Tennessee Valley Authority published its 20-year integrated resource plan, which calls for more renewable energy resources, nuclear capacity and natural gas-fired generation and the likelihood of coal-fired retirements.

TVA said its IRP will serve as a roadmap for identifying the resource options required to meet the energy needs of the Tennessee Valley region over the next 20 years. It is consistent with TVA’s Environmental Policy and its  vision to become one of the nation’s leading providers of low-cost and cleaner energy by 2020.

TVA anticipates adding 1,500 to 2,500 MW of renewable energy nameplate capacity by 2020. Current wind contracts totaling more than 1,600 MW are included in this range.

TVA also expects to add 1,150 to 5,900 MW of new nuclear generating capacity by 2029. Capacity from a completed Watts Bar Unit 2 represents the lower end of the range.

Natural gas additions could range from 900 to 9,300 MW by 2029. TVA expects to use natural gas as an “intermediate supply source” and included completion of the John Sevier combined cycle plant at the lower end of the range.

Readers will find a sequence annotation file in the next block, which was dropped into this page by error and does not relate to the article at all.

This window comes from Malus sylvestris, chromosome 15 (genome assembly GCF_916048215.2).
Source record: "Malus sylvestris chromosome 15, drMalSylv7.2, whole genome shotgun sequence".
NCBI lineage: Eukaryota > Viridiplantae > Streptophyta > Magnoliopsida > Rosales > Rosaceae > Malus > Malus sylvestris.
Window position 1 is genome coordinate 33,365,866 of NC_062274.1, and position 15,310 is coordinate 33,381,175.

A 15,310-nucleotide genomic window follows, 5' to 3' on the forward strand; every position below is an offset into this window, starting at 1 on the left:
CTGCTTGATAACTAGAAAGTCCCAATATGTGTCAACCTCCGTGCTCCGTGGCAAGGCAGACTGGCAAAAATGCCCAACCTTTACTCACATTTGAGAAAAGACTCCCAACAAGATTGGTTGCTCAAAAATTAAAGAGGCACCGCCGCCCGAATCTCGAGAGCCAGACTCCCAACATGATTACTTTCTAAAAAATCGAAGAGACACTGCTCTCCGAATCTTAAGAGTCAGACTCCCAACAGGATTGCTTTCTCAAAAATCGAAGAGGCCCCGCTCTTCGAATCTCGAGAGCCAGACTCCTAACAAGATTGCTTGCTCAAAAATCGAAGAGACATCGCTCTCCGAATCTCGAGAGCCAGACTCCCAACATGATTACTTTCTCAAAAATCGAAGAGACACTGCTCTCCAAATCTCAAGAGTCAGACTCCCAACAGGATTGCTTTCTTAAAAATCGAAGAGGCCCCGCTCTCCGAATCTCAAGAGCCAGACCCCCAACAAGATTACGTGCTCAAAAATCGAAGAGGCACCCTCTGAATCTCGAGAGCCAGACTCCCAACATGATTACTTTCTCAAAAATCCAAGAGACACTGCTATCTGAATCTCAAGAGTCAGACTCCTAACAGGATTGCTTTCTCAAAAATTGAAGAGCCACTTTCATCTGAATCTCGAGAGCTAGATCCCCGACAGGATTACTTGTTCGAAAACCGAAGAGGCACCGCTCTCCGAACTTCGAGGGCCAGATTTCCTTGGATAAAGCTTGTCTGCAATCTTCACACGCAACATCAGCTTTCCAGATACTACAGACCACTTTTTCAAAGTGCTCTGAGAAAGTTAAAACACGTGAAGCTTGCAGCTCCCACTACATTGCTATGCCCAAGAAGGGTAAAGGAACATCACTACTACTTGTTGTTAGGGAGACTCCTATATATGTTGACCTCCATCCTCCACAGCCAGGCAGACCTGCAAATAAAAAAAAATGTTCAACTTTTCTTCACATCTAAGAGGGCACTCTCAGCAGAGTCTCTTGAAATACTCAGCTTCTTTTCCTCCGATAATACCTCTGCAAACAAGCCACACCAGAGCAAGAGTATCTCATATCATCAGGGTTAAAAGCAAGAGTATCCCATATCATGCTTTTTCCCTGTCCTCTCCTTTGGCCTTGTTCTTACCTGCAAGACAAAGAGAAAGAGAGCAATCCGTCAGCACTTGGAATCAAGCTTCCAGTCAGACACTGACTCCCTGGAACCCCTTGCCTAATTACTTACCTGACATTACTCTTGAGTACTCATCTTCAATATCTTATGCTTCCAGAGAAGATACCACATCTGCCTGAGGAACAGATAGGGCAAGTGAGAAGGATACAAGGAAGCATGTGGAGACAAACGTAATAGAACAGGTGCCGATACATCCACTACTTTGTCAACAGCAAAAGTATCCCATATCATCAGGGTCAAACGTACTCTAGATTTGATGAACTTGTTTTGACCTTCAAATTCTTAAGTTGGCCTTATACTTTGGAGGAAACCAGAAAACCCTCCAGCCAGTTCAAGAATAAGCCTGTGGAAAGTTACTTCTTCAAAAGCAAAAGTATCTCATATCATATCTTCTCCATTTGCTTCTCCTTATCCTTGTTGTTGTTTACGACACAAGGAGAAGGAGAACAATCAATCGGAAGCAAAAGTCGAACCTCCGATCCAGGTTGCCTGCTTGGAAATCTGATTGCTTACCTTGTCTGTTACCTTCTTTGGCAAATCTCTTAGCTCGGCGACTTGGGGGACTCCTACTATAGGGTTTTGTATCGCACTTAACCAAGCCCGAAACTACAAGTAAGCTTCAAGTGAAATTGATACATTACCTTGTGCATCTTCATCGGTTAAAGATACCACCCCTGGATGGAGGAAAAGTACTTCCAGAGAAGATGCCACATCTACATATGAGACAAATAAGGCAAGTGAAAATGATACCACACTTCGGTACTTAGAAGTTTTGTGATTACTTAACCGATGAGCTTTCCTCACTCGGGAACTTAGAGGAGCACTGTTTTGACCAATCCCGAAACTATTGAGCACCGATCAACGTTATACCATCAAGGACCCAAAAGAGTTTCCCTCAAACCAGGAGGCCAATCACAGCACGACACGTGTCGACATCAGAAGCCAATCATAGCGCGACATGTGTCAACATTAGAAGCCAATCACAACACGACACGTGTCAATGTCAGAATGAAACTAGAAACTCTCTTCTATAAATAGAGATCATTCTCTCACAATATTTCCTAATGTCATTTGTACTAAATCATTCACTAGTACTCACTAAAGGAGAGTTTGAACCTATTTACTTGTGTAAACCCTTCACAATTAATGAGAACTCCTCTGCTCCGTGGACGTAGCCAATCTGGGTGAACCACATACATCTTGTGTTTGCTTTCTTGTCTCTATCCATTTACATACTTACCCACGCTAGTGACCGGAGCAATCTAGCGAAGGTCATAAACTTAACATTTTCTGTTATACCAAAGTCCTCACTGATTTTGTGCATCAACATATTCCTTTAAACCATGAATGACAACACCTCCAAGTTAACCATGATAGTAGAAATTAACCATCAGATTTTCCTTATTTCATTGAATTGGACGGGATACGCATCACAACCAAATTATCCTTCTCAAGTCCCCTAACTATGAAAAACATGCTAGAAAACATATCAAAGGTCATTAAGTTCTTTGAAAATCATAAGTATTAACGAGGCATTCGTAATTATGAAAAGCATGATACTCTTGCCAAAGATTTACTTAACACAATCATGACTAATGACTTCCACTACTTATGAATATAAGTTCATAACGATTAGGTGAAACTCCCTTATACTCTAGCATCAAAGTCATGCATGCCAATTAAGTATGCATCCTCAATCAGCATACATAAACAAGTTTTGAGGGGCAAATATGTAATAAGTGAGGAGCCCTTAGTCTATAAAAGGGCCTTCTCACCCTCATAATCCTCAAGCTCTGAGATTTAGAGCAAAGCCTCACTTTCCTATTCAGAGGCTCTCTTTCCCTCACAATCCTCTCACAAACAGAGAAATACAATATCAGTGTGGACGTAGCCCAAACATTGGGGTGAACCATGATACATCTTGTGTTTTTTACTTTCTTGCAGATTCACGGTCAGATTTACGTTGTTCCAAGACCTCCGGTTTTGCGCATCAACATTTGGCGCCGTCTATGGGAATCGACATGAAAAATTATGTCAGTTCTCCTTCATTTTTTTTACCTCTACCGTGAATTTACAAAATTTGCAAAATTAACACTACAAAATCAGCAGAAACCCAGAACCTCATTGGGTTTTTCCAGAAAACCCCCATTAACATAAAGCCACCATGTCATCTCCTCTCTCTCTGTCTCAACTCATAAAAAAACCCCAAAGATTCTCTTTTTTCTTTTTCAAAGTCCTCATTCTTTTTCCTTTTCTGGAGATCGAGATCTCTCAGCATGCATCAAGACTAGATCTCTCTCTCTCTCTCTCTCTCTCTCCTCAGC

Up to 900 MW of new coal-fired capacity with carbon capture was recommended between 2025 and 2029. The plan anticipates idling 2,400 to 4,700 MW of coal-fired capacity by 2017. The plan recommends considering increasing the amount of coal-fired capacity idled. TVA previously announced plans to idle 1,000 MW of capacity, which is included in the lower end of the range.

TVA also expects the equivalent of 3,600 to 5,100 MW of capacity to come through energy efficiency improvements and demand response initiatives by 2020.

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